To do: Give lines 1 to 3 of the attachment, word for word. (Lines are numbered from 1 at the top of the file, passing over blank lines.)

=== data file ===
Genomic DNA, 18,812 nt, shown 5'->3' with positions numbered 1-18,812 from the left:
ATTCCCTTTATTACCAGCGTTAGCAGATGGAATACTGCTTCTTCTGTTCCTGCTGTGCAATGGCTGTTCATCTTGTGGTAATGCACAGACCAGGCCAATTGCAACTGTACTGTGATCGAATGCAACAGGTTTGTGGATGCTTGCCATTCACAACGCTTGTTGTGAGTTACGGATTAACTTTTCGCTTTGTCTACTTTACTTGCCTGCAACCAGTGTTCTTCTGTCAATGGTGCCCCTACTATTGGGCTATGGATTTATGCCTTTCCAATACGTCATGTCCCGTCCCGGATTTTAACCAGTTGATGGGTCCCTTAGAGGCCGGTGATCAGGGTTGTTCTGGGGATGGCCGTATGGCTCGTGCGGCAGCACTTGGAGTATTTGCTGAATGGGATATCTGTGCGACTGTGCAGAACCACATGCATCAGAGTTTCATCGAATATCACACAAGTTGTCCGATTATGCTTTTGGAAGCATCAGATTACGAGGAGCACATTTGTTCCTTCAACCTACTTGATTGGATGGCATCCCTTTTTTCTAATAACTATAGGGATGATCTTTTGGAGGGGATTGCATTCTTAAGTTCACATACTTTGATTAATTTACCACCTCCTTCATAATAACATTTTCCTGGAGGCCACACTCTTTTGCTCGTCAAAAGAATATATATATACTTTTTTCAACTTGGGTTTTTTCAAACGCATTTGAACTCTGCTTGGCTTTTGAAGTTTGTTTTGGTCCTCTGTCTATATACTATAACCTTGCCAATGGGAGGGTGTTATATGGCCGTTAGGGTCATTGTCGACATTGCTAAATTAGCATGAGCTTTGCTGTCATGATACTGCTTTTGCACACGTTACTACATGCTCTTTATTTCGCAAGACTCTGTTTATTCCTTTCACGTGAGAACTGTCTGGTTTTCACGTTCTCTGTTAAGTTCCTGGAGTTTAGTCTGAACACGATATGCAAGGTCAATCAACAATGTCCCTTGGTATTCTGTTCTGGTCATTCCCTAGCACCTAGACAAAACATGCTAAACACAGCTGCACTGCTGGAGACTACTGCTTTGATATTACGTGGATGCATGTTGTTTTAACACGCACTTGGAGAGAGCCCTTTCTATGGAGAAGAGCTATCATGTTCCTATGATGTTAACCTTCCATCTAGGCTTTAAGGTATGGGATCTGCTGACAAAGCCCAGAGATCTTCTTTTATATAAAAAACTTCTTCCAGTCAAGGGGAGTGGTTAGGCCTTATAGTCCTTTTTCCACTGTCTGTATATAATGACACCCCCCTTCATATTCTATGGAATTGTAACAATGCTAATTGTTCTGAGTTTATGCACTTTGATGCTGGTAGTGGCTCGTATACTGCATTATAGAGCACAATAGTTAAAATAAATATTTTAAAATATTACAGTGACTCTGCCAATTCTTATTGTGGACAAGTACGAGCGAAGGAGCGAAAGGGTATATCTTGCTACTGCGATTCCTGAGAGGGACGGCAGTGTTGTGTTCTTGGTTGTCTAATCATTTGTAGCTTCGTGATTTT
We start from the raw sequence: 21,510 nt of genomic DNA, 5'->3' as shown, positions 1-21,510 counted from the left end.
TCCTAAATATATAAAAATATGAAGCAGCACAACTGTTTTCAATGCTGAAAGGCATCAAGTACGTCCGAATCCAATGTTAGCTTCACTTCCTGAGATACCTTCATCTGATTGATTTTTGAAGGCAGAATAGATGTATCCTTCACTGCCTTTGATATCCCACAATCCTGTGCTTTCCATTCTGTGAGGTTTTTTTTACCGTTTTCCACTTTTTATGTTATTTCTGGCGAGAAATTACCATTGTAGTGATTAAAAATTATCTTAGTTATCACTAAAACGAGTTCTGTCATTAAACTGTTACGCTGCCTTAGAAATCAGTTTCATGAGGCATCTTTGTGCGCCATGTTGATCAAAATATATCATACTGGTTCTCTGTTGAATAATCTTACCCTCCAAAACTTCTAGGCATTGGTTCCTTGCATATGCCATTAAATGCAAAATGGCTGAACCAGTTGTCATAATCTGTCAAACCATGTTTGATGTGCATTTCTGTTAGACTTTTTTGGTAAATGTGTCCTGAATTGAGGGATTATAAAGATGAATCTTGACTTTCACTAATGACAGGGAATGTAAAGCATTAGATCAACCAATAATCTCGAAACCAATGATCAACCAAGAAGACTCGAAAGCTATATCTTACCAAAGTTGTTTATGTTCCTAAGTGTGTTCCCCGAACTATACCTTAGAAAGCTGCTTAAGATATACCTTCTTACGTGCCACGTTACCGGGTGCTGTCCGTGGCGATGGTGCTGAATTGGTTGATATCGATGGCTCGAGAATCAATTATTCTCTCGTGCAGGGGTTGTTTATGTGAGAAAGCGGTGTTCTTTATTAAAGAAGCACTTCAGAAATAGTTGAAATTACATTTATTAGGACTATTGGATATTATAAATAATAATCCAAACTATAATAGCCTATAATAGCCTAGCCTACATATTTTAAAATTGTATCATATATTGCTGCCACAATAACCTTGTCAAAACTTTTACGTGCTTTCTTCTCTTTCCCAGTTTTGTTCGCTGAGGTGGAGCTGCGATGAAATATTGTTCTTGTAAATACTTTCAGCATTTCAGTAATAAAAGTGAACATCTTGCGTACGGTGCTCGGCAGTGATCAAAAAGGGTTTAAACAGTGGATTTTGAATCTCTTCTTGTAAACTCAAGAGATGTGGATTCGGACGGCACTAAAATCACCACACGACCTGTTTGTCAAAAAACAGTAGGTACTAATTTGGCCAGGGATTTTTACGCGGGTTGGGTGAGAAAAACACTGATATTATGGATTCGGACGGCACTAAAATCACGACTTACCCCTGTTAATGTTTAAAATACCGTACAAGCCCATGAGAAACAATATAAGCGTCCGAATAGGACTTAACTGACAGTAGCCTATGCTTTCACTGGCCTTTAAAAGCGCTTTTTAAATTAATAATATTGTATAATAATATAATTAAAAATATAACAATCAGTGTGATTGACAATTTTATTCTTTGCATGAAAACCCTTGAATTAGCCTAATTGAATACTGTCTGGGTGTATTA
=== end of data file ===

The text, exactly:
Genomic DNA, 18,812 nt, shown 5'->3' with positions numbered 1-18,812 from the left:
ATTCCCTTTATTACCAGCGTTAGCAGATGGAATACTGCTTCTTCTGTTCCTGCTGTGCAATGGCTGTTCATCTTGTGGTAATGCACAGACCAGGCCAATTGCAACTGTACTGTGATCGAATGCAACAGGTTTGTGGATGCTTGCCATTCACAACGCTTGTTGTGAGTTACGGATTAACTTTTCGCTTTGTCTACTTTACTTGCCTGCAACCAGTGTTCTTCTGTCAATGGTGCCCCTACTATTGGGCTATGGATTTATGCCTTTCCAATACGTCATGTCCCGTCCCGGATTTTAACCAGTTGATGGGTCCCTTAGAGGCCGGTGATCAGGGTTGTTCTGGGGATGGCCGTATGGCTCGTGCGGCAGCACTTGGAGTATTTGCTGAATGGGATATCTGTGCGACTGTGCAGAACCACATGCATCAGAGTTTCATCGAATATCACACAAGTTGTCCGATTATGCTTTTGGAAGCATCAGATTACGAGGAGCACATTTGTTCCTTCAACCTACTTGATTGGATGGCATCCCTTTTTTCTAATAACTATAGGGATGATCTTTTGGAGGGGATTGCATTCTTAAGTTCACATACTTTGATTAATTTACCACCTCCTTCATAATAACATTTTCCTGGAGGCCACACTCTTTTGCTCGTCAAAAGAATATATATATACTTTTTTCAACTTGGGTTTTTTCAAACGCATTTGAACTCTGCTTGGCTTTTGAAGTTTGTTTTGGTCCTCTGTCTATATACTATAACCTTGCCAATGGGAGGGTGTTATATGGCCGTTAGGGTCATTGTCGACATTGCTAAATTAGCATGAGCTTTGCTGTCATGATACTGCTTTTGCACACGTTACTACATGCTCTTTATTTCGCAAGACTCTGTTTATTCCTTTCACGTGAGAACTGTCTGGTTTTCACGTTCTCTGTTAAGTTCCTGGAGTTTAGTCTGAACACGATATGCAAGGTCAATCAACAATGTCCCTTGGTATTCTGTTCTGGTCATTCCCTAGCACCTAGACAAAACATGCTAAACACAGCTGCACTGCTGGAGACTACTGCTTTGATATTACGTGGATGCATGTTGTTTTAACACGCACTTGGAGAGAGCCCTTTCTATGGAGAAGAGCTATCATGTTCCTATGATGTTAACCTTCCATCTAGGCTTTAAGGTATGGGATCTGCTGACAAAGCCCAGAGATCTTCTTTTATATAAAAAACTTCTTCCAGTCAAGGGGAGTGGTTAGGCCTTATAGTCCTTTTTCCACTGTCTGTATATAATGACACCCCCCTTCATATTCTATGGAATTGTAACAATGCTAATTGTTCTGAGTTTATGCACTTTGATGCTGGTAGTGGCTCGTATACTGCATTATAGAGCACAATAGTTAAAATAAATATTTTAAAATATTACAGTGACTCTGCCAATTCTTATTGTGGACAAGTACGAGCGAAGGAGCGAAAGGGTATATCTTGCTACTGCGATTCCTGAGAGGGACGGCAGTGTTGTGTTCTTGGTTGTCTAATCATTTGTAGCTTCGTGATTTT
We start from the raw sequence: 21,510 nt of genomic DNA, 5'->3' as shown, positions 1-21,510 counted from the left end.